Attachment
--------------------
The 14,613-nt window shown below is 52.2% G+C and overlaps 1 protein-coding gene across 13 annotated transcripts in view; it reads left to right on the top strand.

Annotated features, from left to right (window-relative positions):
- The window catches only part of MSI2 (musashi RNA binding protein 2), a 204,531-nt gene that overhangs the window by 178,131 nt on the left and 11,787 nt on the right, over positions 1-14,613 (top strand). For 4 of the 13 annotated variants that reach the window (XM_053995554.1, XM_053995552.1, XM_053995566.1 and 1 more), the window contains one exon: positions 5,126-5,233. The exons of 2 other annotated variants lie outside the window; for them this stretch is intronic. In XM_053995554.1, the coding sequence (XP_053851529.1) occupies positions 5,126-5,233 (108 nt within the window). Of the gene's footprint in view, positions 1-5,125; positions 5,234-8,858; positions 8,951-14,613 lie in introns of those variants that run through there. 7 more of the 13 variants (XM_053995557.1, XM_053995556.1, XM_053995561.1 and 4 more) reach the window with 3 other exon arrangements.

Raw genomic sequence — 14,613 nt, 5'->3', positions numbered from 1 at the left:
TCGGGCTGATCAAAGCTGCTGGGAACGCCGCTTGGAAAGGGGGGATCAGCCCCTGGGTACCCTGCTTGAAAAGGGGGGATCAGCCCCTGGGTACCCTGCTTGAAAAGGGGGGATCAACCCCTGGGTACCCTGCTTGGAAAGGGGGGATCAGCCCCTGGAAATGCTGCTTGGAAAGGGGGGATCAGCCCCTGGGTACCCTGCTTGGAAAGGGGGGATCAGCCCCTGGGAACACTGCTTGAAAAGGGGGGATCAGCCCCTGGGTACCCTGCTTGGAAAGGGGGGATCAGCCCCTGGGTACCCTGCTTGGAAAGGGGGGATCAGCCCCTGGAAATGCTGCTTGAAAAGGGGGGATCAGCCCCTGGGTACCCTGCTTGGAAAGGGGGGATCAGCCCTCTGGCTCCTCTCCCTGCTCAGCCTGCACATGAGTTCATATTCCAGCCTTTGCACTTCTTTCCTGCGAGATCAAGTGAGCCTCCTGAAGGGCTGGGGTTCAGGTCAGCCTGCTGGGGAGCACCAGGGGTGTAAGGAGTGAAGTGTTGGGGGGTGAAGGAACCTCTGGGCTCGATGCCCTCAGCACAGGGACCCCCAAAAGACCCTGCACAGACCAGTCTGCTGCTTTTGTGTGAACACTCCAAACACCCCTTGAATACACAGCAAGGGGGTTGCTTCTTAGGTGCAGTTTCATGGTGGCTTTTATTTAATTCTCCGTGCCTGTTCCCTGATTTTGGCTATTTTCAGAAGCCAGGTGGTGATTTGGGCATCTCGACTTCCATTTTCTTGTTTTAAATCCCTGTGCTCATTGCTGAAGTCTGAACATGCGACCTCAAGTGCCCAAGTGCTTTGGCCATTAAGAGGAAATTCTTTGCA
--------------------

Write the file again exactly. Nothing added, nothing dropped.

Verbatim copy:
The 14,613-nt window shown below is 52.2% G+C and overlaps 1 protein-coding gene across 13 annotated transcripts in view; it reads left to right on the top strand.

Annotated features, from left to right (window-relative positions):
- The window catches only part of MSI2 (musashi RNA binding protein 2), a 204,531-nt gene that overhangs the window by 178,131 nt on the left and 11,787 nt on the right, over positions 1-14,613 (top strand). For 4 of the 13 annotated variants that reach the window (XM_053995554.1, XM_053995552.1, XM_053995566.1 and 1 more), the window contains one exon: positions 5,126-5,233. The exons of 2 other annotated variants lie outside the window; for them this stretch is intronic. In XM_053995554.1, the coding sequence (XP_053851529.1) occupies positions 5,126-5,233 (108 nt within the window). Of the gene's footprint in view, positions 1-5,125; positions 5,234-8,858; positions 8,951-14,613 lie in introns of those variants that run through there. 7 more of the 13 variants (XM_053995557.1, XM_053995556.1, XM_053995561.1 and 4 more) reach the window with 3 other exon arrangements.

Raw genomic sequence — 14,613 nt, 5'->3', positions numbered from 1 at the left:
TCGGGCTGATCAAAGCTGCTGGGAACGCCGCTTGGAAAGGGGGGATCAGCCCCTGGGTACCCTGCTTGAAAAGGGGGGATCAGCCCCTGGGTACCCTGCTTGAAAAGGGGGGATCAACCCCTGGGTACCCTGCTTGGAAAGGGGGGATCAGCCCCTGGAAATGCTGCTTGGAAAGGGGGGATCAGCCCCTGGGTACCCTGCTTGGAAAGGGGGGATCAGCCCCTGGGAACACTGCTTGAAAAGGGGGGATCAGCCCCTGGGTACCCTGCTTGGAAAGGGGGGATCAGCCCCTGGGTACCCTGCTTGGAAAGGGGGGATCAGCCCCTGGAAATGCTGCTTGAAAAGGGGGGATCAGCCCCTGGGTACCCTGCTTGGAAAGGGGGGATCAGCCCTCTGGCTCCTCTCCCTGCTCAGCCTGCACATGAGTTCATATTCCAGCCTTTGCACTTCTTTCCTGCGAGATCAAGTGAGCCTCCTGAAGGGCTGGGGTTCAGGTCAGCCTGCTGGGGAGCACCAGGGGTGTAAGGAGTGAAGTGTTGGGGGGTGAAGGAACCTCTGGGCTCGATGCCCTCAGCACAGGGACCCCCAAAAGACCCTGCACAGACCAGTCTGCTGCTTTTGTGTGAACACTCCAAACACCCCTTGAATACACAGCAAGGGGGTTGCTTCTTAGGTGCAGTTTCATGGTGGCTTTTATTTAATTCTCCGTGCCTGTTCCCTGATTTTGGCTATTTTCAGAAGCCAGGTGGTGATTTGGGCATCTCGACTTCCATTTTCTTGTTTTAAATCCCTGTGCTCATTGCTGAAGTCTGAACATGCGACCTCAAGTGCCCAAGTGCTTTGGCCATTAAGAGGAAATTCTTTGCA